Sweet Potatoes: Health Benefits & Fun Facts | The Old Farmer's Almanac

Sweet Potato Facts and Health Benefits

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Are Sweet Potatoes the Healthiest Vegetable?

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Twenty years ago, our Almanac declared sweet potatoes to be the “healthiest vegetable of them all.” This fleshy root vegetable is indeed highly nutritional and low in calories, and, for the chef, it is easier than pie to use.

Sweet Potato Facts and Health Benefits

Did you know that before George Washington became a general and the first U.S. President, he was a sweet potato farmer? These tasty tuberous vegetables are native to the Americas and are a great addition to your diet. Here are just a few fun facts about the sweet potato and its myriad benefits:

A Sweet Potato is not a Potato … Nor a Yam

  • “There is one thing that a sweet potato is not. And that is a potato.” A sweet potato is a root. Potatoes are tubers. Since sweet potatoes are unrelated to white potatoes, the two should not be used as substitutes when cooking.
  • The orange-fleshed sweet potato is often called a yam. Again, the two are unrelated. True yams are starchy, underground tubers that likely originated in Africa. See the difference between yams and sweet potatoes.

#1 Most Nutritious Veggie?

  • Sweet potatoes as the #1 most nutritional vegetable,with more nutrients than even spinach or broccoli!
  • Benefits of the sweet potato include high levels of Vitamins A and C, iron, potassium, and dietary fiber.
  • Especially important is the high percentage of beta-carotene found in sweet potatoes. This is converted into Vitamin A, which has the ability to reduce the risk of certain cancers.
  • Sweet potatoes because they have almost no fat which also makes them great for those watching their weight. With their low carbohydrate content and high fiber content, sweet potatoes keep you full for longer and give you all the essential nutrients.

Easy to Grow in the Garden

  • Sweet potatoes aren’t just nutritious, but also fairly easy to grow and harvest.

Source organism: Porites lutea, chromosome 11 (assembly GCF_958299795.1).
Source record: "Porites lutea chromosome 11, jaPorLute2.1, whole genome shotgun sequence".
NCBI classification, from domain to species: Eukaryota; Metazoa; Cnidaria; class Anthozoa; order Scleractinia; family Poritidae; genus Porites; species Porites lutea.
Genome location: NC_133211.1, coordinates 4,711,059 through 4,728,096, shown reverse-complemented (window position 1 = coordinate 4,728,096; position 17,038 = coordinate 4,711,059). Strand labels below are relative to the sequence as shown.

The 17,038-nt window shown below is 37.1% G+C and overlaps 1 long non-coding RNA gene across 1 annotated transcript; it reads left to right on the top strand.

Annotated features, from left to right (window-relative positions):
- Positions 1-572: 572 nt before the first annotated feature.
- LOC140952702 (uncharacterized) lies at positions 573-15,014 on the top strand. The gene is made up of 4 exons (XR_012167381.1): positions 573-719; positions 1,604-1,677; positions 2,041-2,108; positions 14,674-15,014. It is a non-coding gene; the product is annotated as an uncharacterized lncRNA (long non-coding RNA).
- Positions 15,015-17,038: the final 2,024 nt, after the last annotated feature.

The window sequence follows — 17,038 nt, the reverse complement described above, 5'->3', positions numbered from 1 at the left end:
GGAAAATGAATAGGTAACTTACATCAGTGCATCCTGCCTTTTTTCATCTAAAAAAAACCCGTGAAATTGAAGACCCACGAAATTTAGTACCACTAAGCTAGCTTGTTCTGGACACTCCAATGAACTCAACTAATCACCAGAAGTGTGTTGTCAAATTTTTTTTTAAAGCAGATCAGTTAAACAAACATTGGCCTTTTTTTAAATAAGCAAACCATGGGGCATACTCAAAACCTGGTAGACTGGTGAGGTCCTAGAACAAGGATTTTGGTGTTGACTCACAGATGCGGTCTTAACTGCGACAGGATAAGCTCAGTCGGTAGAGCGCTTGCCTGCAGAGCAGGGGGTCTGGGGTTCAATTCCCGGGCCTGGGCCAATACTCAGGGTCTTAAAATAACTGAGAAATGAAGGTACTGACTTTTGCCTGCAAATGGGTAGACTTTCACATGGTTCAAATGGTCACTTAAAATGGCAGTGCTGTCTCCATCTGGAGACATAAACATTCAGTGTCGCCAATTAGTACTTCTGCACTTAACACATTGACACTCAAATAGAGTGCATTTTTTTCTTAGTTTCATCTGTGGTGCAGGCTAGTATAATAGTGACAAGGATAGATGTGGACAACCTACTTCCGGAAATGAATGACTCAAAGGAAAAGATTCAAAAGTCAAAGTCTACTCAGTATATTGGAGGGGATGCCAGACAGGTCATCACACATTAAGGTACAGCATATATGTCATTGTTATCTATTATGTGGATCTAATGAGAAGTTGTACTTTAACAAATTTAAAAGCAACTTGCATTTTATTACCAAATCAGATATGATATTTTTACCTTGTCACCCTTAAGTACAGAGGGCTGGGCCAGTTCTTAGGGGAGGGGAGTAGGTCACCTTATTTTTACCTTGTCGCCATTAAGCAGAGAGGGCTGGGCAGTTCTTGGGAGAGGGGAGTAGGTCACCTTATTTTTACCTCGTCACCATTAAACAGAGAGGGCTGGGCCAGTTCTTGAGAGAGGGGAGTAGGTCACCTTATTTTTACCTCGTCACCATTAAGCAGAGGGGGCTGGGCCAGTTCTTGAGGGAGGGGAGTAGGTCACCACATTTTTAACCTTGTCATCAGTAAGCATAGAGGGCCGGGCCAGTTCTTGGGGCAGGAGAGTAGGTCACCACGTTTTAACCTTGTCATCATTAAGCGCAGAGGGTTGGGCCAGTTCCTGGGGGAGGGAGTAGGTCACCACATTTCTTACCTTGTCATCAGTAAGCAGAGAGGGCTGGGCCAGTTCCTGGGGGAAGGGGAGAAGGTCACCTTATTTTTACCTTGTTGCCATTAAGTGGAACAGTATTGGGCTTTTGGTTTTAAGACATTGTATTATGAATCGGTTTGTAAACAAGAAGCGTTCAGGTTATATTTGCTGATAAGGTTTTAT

• The tropical origin of the plant means that it is drought- and heat-tolerant and susceptible to very few pests and diseases. Sweet potatoes grow best in the southern United States or other warm parts of the country, as the crop can not tolerate the cold.
  • However, sweet potatoes can be cultivated in northern climates if planted after the soil has warmed in the spring and harvested before the first frost in the fall.

See more information on growing and planting sweet potatoes.


Sweet Potatoes in the Kitchen

  • Do NOT refrigerate sweet potatoes unless they have already been cooked. Refrigeration prior to cooking will harden the core of the vegetable, create sunken spots, and create an off-taste. This will lead the vegetable to spoil much faster than at if it had been at room temperature.
  • Store sweet potatoes in a dry, cool place (55 to 60° F). They can keep for weeks. Do not wash sweet potatoes until you plan to use them; any moisture promotes spoilage.
  • Sweet potatoes taste best when baked. They can be scrubbed, poked with a fork, and baked at 400°F for 35 minutes to an hour, until they give a little when you squeeze them.

Our Favorite Sweet Potato Recipe

Sweet potatoes are not only delicious but also easy to cook and very versatile. Turn sweet potatoes into fries or chips. Bake or boil them to make a side for meat dishes. Sauté them along with other vegetables. See 10 delicious sweet potato recipes.

Try sweet potatoes in this fantastic recipe for Pecan-Crusted Sweet Potato Casserole.

Sweet potato casserole
Photo by Becky Luigart-Stayner

Do you like sweet potatoes—either growing them yourself or simply enjoying them at dinnertime? Let us know your favorite recipes for sweet potatoes below!

About The Author

Catherine Boeckmann

Catherine Boeckmann loves nature, stargazing, and gardening so it’s not surprising that she and The Old Farmer’s Almanac found each other. She leads digital content for the Almanac website, and is also a certified master gardener in the state of Indiana. Read More from Catherine Boeckmann

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